Reviewed by GREG KING

Director: Trey Edwardes Shults

Stars: Joel Edgerton, Carme Ejogo, Kelvin Harrison jr, Christopher Abbott, Riley Keogh, Griffin Robert Faulkner.

Just when you thought it was safe to go back into the woods comes this extremely low budget horror film from the US.

Image result for A24 It Comes at Night

It Comes At Night is not your traditional slasher/monster horror film but it is surprisingly effective and unsettling. It Comes At Night is more of a psychological thriller that develops an atmosphere of fear and suspicion and it follows nicely in the footsteps of other recent low budget horror films that have punched above their weight, like It Follows, and the Australian thriller The Babadook, etc.

Set in a not too distant post-apocalyptic future, a deadly unknown contagion has decimated much of the population. A close-knit family of survivalists – Paul (Joel Edgerton), his African-American wife Sarah (Carmen Ejogo) and their 17-year old son Travis (Kelvin Harrison jr) – live in fear and are holed up in their cabin in the woods. The windows are boarded up and the doors are sealed. Paul has established a strict set of rules to ensure their survival – they wear gas masks whenever leaving the house, and they never leave at night. Their isolated existence seems to suit them.

When we first meet the family though they are not in a happy place. Sarah’s elderly father has become sick, his skin covered in ugly sores and he is vomiting up black goo. Paul and Travis bundle the old man into a wheelbarrow and wheel him out into the woods where they kill him, burn the body and bury him.

One day a stranger breaks into their house thinking it is abandoned. He is Will (Christopher Abbott, from A Most Violent Year, etc), and he is looking for food and supplies to help his own family, his wife Kim (Riley Keogh) and young son Andrew (Griffin Robert Faulkner). Paul initially distrusts him, but then reluctantly agrees to let him and his young family move in with them. There is strength in numbers and the two families settle in uneasily. But soon suspicion, paranoia and mistrust take hold and the tension rises as one small lie has consequences for the two families. Events are largely seen from the perspective of Travis, who is consumed by nightmares and grows increasingly fascinated with Will’s family.

It Comes At Night is something of a character study as it explores how we fear what we cannot see or understand. The film explores themes of masculinity, fatherhood, family and the lengths a father will go to in order to protect his family. This is the second feature for writer/director Trey Edwardes Shults, whose previous film was the little seen 2015 drama Krisha). He develops an unsettling atmosphere with this scenario. The film is rooted in a disturbing nightmarish world, and Shults effectively plays on our fear of the unknown. This is a slow burn thriller, but Shults develops a genuine air of uneasiness, and manages to pace the film with some well-timed jump scares. Audiences are left wondering about details, and there is a nice ambiguity to much of what happens. Many elements of the script remain underdeveloped. There is little background information on the characters.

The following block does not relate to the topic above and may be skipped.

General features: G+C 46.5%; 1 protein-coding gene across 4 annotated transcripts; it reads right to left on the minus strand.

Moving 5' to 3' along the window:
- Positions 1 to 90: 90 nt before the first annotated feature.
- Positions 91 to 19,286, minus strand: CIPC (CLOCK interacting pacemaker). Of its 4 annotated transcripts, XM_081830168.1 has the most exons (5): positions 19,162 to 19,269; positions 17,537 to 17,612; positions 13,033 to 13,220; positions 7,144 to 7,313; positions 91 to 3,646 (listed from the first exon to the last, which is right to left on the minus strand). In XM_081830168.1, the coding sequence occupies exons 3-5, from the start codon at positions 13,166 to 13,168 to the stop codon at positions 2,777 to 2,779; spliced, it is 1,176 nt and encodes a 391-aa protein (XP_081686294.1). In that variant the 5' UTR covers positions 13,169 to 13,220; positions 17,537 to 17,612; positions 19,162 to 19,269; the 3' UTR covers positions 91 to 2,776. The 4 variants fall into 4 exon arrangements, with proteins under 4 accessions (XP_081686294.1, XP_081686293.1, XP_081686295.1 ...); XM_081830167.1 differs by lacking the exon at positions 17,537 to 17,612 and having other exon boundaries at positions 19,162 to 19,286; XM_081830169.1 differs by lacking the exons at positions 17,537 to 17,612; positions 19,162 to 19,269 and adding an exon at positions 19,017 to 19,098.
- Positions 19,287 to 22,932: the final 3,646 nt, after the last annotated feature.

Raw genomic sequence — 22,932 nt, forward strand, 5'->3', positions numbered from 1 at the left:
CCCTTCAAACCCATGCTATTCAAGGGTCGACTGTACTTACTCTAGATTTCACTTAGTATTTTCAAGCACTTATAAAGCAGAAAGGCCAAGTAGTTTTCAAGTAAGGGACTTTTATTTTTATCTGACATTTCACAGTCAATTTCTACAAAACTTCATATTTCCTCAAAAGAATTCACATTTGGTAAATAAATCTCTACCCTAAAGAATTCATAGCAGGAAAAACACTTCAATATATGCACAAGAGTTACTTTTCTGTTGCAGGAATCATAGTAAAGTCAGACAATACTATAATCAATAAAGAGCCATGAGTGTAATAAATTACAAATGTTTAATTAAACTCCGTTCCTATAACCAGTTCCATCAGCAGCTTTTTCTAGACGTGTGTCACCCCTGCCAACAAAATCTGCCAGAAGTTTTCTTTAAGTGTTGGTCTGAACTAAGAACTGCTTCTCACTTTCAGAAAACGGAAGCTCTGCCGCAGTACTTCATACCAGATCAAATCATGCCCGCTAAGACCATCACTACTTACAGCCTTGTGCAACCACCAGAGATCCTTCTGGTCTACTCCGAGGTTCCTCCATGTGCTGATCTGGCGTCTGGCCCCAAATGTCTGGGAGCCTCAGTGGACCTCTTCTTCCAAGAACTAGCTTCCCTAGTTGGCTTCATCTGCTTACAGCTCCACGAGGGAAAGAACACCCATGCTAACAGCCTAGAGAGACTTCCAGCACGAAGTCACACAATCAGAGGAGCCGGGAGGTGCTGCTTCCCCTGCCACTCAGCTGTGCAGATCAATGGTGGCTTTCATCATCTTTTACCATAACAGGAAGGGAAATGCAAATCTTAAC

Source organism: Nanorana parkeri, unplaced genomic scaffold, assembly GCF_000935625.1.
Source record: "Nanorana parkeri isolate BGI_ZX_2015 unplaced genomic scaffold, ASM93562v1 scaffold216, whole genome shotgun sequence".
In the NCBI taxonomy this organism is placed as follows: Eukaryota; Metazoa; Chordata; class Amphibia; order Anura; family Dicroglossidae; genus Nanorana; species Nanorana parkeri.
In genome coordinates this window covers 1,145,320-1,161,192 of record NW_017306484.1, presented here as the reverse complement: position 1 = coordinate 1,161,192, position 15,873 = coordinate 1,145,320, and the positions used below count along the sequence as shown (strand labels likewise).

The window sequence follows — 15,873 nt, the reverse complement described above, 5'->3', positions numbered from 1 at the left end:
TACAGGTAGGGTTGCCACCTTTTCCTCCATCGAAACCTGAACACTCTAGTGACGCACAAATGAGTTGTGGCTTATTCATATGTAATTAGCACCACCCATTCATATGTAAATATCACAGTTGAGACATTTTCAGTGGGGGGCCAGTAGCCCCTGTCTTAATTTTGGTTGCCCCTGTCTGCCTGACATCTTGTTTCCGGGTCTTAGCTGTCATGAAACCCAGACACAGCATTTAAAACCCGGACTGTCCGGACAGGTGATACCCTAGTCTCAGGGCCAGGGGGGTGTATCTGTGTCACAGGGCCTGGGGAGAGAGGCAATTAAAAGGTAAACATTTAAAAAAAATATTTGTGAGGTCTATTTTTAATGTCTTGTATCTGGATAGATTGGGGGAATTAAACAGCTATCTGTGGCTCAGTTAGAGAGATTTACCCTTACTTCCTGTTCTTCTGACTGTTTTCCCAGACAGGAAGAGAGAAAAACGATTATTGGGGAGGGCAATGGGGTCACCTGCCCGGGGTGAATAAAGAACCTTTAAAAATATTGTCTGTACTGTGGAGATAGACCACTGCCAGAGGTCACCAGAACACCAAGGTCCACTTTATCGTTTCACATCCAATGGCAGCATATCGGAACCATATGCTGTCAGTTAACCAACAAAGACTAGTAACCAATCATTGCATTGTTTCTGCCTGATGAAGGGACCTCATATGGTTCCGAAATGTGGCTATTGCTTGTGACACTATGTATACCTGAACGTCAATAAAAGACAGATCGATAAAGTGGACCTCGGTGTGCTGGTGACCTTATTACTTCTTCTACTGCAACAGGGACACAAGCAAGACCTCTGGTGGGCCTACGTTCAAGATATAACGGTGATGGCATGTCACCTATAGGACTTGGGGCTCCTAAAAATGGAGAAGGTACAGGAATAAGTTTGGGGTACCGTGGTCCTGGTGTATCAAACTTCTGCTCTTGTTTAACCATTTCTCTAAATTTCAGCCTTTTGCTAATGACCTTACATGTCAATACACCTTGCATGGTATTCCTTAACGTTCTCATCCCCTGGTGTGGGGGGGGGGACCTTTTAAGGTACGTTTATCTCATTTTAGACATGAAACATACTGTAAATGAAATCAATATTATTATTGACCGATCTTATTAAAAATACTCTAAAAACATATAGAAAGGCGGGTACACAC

Shults draws good performances from his small ensemble cast. Edgerton, who seems to be choosing some interesting roles, delivers a solid performance as the taciturn Paul. This ranks as one of his best performances. This is a breakthrough performance for young Harrison who plays an adolescent on the cusp of adulthood.

This is lean and sparse filmmaking, but it is also effectively bleak in its outlook. Shults adopts a minimalist style that is surprisingly effective and he makes the most of his limited budget and resources. His direction is restrained and he brings a sense of palpable tension to the material. He uses the confines of the house and the hallways to generate some claustrophobic tension here. The production design from Karen Murphy (who worked on Baz Luhrmann’s The Great Gatsby, etc) is effective. Cinematographer Drew Daniels, who also worked with Shults on Krisha, works with natural lighting which enhances the air of unease that permeates the material. The unsettling and moody score from Brian McOmber also enhances the atmosphere.


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